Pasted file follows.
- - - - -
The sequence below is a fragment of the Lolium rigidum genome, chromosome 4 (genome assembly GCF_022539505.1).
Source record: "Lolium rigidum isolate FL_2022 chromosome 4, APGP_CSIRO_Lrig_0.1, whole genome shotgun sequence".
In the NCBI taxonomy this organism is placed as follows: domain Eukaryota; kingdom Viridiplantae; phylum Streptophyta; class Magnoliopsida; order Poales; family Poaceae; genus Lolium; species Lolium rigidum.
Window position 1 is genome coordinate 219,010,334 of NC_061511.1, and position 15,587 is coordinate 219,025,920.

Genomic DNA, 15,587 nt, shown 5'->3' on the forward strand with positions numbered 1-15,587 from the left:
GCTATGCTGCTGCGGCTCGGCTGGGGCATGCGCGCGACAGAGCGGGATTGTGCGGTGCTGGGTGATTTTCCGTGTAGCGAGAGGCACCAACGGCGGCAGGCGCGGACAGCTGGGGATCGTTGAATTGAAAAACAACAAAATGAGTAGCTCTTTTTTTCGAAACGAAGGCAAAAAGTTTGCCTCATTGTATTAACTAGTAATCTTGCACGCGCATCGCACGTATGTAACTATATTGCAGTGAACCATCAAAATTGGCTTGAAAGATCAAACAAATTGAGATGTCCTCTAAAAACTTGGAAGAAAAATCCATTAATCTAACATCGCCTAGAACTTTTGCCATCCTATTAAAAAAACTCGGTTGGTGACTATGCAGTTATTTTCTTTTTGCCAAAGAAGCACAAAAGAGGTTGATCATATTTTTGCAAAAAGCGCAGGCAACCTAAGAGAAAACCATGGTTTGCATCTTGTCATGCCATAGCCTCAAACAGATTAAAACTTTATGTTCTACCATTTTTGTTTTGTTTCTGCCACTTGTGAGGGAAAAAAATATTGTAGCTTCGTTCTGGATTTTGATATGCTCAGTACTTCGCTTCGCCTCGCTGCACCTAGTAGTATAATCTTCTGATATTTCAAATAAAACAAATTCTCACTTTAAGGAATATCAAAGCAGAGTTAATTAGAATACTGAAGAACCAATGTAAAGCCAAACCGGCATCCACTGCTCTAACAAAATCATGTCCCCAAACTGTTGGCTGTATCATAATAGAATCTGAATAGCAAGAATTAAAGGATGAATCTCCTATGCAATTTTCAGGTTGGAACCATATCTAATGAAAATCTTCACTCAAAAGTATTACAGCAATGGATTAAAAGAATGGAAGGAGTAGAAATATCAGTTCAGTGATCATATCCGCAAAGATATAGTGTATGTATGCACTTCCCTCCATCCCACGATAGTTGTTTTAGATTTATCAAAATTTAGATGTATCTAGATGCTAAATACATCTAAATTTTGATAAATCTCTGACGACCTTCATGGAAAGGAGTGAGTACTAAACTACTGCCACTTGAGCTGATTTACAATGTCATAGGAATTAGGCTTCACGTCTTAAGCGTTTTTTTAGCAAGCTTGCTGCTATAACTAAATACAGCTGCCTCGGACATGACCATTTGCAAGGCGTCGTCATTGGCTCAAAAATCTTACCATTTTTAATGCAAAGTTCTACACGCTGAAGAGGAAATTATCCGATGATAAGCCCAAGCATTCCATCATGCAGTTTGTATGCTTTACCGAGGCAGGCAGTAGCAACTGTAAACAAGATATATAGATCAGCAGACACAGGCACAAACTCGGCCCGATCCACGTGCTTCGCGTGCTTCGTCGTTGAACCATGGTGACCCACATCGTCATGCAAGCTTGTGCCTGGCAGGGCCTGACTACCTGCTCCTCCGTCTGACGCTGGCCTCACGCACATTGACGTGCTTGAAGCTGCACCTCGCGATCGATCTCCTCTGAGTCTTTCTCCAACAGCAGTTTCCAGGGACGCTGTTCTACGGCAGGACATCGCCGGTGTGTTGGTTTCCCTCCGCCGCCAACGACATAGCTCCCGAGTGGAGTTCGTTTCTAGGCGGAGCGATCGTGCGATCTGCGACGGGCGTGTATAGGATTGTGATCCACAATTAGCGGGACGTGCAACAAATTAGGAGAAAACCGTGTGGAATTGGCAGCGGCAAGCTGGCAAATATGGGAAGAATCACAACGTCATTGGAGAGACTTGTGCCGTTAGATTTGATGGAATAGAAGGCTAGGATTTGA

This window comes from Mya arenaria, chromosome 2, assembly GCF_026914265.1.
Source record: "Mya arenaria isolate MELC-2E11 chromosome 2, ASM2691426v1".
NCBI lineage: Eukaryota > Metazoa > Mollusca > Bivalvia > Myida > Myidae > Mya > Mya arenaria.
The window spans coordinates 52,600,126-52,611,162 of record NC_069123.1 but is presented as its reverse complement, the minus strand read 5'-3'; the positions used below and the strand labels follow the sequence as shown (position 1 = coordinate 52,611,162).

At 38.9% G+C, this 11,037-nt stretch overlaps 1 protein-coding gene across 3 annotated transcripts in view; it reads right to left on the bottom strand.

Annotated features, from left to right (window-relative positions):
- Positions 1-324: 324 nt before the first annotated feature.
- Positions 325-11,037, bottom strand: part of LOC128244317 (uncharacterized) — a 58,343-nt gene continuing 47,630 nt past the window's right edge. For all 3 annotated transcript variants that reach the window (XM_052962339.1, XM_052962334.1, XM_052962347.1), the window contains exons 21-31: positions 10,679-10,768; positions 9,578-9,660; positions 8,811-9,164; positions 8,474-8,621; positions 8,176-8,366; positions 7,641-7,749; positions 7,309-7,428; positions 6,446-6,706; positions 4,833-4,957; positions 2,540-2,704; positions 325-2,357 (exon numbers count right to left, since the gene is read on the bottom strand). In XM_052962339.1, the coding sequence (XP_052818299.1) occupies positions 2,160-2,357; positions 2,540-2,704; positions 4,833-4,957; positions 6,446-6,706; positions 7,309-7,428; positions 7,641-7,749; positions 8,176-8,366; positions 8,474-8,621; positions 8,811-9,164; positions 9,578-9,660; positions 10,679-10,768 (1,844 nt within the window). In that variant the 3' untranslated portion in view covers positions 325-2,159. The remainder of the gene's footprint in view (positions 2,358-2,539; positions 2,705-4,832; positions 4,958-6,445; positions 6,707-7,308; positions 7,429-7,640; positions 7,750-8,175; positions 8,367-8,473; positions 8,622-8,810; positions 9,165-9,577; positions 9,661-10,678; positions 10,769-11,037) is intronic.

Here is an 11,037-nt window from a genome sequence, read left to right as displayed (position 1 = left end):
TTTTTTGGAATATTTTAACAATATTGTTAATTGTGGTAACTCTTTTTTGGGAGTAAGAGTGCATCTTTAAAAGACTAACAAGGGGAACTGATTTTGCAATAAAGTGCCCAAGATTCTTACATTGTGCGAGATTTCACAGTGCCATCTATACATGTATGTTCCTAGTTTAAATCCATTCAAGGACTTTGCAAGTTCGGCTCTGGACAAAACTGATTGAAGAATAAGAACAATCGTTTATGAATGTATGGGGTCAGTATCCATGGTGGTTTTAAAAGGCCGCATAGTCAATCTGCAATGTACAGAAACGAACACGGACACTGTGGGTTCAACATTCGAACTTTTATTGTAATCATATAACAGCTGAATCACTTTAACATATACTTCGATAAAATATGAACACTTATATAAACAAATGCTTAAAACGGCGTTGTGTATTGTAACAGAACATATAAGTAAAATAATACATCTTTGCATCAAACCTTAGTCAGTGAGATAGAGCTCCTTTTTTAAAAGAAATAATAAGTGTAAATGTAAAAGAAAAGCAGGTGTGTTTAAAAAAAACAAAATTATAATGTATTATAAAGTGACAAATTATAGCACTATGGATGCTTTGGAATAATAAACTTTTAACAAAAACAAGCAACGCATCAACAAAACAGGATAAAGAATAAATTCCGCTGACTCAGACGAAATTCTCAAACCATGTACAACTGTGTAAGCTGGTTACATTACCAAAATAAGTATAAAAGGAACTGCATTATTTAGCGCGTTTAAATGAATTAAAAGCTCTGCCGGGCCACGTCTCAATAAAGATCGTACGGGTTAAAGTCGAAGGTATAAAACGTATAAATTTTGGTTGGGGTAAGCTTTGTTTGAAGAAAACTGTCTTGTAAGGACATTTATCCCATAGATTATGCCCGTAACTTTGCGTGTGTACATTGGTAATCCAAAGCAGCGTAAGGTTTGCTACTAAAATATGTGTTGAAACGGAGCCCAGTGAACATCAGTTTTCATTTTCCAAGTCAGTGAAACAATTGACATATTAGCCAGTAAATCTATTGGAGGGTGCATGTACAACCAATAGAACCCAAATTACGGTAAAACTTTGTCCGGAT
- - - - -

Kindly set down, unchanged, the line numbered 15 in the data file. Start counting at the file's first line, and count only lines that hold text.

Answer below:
Here is an 11,037-nt window from a genome sequence, read left to right as displayed (position 1 = left end):